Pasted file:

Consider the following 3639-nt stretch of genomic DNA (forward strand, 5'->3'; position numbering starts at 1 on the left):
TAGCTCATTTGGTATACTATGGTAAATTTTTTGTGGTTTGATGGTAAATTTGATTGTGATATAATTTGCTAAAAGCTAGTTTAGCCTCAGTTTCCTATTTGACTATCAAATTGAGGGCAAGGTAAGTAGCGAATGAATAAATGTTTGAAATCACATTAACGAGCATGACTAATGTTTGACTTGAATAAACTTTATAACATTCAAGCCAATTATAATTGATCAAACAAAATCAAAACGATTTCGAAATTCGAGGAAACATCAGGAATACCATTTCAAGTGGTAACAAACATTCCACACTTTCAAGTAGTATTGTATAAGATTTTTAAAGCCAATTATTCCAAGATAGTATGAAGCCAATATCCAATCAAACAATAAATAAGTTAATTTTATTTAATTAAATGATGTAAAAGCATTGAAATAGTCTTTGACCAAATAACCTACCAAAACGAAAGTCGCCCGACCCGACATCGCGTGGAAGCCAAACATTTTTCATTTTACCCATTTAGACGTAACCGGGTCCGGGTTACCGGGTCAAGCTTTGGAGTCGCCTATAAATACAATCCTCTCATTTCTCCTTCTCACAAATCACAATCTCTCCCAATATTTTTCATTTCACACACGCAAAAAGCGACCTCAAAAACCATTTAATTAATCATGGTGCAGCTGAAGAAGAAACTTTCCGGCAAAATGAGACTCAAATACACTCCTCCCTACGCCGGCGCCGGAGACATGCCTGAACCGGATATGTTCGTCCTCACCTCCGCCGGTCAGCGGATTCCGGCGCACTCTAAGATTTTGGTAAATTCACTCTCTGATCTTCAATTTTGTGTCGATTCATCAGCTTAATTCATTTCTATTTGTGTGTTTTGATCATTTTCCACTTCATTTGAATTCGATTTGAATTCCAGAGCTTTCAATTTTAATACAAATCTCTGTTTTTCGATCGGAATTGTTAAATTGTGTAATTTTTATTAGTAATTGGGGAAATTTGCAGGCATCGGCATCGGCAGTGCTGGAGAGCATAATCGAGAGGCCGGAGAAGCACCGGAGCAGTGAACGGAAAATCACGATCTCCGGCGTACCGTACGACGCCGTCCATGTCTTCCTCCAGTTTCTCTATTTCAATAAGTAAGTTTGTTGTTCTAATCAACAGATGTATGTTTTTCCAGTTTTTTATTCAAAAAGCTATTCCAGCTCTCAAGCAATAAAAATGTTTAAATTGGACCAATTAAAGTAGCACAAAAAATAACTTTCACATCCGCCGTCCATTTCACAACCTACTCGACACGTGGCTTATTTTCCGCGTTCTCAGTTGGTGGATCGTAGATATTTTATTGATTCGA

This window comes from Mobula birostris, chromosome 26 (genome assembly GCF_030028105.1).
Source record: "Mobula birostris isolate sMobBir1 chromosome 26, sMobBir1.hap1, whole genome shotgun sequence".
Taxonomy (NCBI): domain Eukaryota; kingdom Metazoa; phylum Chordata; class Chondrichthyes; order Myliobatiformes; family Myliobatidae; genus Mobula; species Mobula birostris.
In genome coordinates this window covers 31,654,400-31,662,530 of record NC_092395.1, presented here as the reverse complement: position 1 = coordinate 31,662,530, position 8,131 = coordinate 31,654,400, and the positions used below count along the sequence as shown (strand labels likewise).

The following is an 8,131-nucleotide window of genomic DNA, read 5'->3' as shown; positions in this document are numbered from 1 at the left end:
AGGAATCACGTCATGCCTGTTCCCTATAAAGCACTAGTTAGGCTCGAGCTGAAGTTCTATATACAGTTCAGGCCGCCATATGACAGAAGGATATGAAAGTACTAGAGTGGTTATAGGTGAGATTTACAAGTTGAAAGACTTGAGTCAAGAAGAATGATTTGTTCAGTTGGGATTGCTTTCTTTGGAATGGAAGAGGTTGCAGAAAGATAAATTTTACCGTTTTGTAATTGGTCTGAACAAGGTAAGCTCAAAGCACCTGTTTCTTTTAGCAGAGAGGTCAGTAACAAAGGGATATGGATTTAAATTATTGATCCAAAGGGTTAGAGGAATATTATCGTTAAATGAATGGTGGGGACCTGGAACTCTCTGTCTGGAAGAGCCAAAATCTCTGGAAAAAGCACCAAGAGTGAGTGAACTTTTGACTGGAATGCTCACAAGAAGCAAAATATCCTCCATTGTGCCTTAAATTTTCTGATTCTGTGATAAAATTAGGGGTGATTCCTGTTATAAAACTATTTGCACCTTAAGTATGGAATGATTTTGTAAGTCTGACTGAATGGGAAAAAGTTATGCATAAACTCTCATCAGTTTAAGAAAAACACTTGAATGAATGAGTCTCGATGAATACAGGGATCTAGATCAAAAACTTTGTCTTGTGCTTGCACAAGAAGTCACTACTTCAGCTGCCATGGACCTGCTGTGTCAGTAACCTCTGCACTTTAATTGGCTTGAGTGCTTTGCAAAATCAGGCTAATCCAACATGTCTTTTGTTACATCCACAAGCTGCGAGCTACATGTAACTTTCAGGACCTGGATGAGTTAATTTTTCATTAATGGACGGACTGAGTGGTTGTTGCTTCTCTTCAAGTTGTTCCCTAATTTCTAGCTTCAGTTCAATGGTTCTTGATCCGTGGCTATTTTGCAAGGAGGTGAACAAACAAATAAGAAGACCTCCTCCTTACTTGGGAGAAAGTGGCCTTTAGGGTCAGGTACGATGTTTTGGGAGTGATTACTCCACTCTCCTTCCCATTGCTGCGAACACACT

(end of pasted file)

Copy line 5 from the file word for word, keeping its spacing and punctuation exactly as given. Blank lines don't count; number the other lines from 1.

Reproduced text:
Taxonomy (NCBI): domain Eukaryota; kingdom Metazoa; phylum Chordata; class Chondrichthyes; order Myliobatiformes; family Myliobatidae; genus Mobula; species Mobula birostris.